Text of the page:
Mendicino: Immigration will remain “lasting value” after coronavirus


Mendicino Immigration CommentsCOVID-19 shows us the need for strong and continuous immigration to Canada and the important contribution of immigrant workers to the Canadian economy, Federal Immigration Minister Marco Mendicino said Friday in his interview with the Canadian press.

” [It is] it is vitally important that we continue to immigrate today in a safe and orderly manner and to lead this future which we believe will be supported by immigration as it has been in the past. Immigration will remain, the minister said, “lasting value” for Canadians.

The Minister made these comments in response to recent questions raised by analysts and critics about Canada’s high immigration targets and open immigration policies at a time when the current economic crisis is threatening to loom long after the end of the health crisis.

Promoting accessibility and inclusion had been the cornerstone of Canada for decades, but the pandemic has put a stop to this open-minded approach. Federal measures to contain the spread of the virus, high unemployment rates and the reluctance of some international workers and students to travel in a time of social distancing and uncertainty are the main reasons.

Mendicino remains confident and hopeful that Canada’s comprehensive approach to welcoming and helping newcomers will not change.

“I trust Canadians believe in immigration,” he told columnist Susan Delacourt in a recent interview. “It’s because they relate to it. It’s part of who we are. Basically, immigration is about the people who come together to build a stronger country, what we have seen throughout our history, throughout this pandemic and, I am confident, what we will see there. ‘to come up. “

Find out if you qualify for a Canadian immigration program

Many sectors of the Canadian economy are highly dependent on immigrant workers and, during the pandemic, immigrants are called upon to strengthen and maintain many essential services. In Canada, frontline workers, food supply chains, hospitals and long-term care facilities, among others, all depend on the support of foreign workers.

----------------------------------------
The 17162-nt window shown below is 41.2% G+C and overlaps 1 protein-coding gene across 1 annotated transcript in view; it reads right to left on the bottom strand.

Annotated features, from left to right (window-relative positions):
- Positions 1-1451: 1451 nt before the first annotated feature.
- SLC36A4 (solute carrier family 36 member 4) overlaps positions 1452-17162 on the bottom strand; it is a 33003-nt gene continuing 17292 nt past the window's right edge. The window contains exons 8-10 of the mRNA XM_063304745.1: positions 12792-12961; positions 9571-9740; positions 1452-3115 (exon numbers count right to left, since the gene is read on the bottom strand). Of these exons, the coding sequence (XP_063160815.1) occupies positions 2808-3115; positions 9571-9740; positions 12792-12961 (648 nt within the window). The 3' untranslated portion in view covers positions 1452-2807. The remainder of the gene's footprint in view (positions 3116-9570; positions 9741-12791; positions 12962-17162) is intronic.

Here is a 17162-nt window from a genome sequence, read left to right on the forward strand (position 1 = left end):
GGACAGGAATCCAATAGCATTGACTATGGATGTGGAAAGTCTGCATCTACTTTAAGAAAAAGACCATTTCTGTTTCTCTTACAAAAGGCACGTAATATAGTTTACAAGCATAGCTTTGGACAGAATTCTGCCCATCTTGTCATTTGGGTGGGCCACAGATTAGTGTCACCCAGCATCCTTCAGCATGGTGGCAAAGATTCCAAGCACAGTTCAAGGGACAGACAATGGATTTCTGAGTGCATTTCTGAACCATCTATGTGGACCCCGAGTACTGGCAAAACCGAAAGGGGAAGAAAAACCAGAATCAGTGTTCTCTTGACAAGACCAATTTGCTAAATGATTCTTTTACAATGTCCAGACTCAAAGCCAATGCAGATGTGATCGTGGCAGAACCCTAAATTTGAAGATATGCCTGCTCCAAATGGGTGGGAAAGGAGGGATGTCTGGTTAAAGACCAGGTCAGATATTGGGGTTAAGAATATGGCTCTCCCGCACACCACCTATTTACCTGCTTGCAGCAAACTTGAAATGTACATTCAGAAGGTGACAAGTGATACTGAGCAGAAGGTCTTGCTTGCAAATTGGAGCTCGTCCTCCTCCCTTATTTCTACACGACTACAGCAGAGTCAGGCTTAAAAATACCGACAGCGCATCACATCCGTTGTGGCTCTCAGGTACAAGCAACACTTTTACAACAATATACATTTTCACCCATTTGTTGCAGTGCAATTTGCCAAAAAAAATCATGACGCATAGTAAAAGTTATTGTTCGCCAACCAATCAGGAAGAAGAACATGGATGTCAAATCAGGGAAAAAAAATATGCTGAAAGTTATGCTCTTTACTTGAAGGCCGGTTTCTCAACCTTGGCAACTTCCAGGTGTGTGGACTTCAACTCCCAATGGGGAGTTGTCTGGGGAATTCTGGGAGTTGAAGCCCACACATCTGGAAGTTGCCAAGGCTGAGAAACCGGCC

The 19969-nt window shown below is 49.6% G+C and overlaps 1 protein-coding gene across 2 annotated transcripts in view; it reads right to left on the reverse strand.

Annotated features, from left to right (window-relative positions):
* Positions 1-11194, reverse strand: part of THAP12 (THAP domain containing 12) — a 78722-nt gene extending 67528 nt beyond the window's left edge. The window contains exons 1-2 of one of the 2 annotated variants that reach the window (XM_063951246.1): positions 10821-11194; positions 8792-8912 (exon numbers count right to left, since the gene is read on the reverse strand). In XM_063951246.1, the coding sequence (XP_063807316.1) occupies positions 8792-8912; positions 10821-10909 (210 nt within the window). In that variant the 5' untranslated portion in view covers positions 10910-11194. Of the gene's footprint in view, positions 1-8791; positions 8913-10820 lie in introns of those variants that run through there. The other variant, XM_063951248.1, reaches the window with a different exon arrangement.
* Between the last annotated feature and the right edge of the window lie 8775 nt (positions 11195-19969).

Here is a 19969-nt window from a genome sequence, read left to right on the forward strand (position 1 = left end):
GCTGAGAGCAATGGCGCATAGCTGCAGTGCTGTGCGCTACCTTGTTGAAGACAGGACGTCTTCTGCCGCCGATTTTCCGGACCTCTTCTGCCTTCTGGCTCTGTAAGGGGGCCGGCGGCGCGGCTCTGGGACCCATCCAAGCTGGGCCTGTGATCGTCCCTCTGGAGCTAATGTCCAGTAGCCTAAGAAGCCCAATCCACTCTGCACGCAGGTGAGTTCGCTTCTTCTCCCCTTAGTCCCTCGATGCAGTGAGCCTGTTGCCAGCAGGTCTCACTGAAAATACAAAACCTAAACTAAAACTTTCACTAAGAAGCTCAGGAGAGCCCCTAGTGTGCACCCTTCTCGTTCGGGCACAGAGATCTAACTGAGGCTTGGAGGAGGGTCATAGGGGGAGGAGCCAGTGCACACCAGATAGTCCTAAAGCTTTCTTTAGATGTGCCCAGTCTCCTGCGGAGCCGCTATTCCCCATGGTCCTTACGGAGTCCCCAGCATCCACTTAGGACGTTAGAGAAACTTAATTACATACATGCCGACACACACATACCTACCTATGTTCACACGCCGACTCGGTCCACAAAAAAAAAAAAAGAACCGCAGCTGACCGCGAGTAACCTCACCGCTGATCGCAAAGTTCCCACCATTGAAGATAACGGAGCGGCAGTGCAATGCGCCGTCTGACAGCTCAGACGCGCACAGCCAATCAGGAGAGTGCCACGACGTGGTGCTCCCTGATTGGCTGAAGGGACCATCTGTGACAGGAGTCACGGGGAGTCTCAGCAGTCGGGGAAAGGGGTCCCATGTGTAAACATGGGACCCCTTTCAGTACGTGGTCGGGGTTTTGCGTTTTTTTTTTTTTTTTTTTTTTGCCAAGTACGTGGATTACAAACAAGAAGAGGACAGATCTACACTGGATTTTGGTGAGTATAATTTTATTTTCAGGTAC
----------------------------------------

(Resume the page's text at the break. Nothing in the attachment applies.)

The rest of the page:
Over the years, rising levels of immigration have been at the heart of Canada’s policies, as they help sustain its workforce, support economic growth and spur innovation.

Canada’s 2020-2022 immigration levels plan set targets for 341,000 permanent residents in 2020, 351,000 in 2021, and total immigration could reach up to 390,000 new permanent residents by 2022. This represents an immigration level of almost 1% of the Canadian population. population, which, according to the Conference Board of Canada, must be reached by 2030 to ensure modest population and economic growth.

The minister does not rule out the possibility of these figures being updated in November when the government is expected to announce new immigration targets.

The Minister of Immigration also told the Canadian Press that the government is continuously monitoring the situation and is looking for ways to improve the application process for permanent residents and temporary foreign workers.

For example, a temporary policy unveiled last Tuesday by Ottawa will allow foreign workers to work for an employer other than the one on their license pending the issuance of a new license. The Immigration Service promises to process applications from applicants within 10 days of their submission, rather than the usual 10 weeks.

There were also concerns that international students, who are estimated to contribute about $ 21.6 billion to the Canadian economy, may not be able to enroll and attend higher education institutions this fall while the borders are closed.

The government has sought to address this issue and has recently introduced new measures and policies that will allow international students to count online courses in Canada for educational programs and for immigration purposes. One of the main program reforms announced this week will allow international students to enroll in online courses for the fall term during their stay abroad while still being eligible for a post-graduate work permit after moving in Canada.

See if you are eligible to study in Canada in fall 2020

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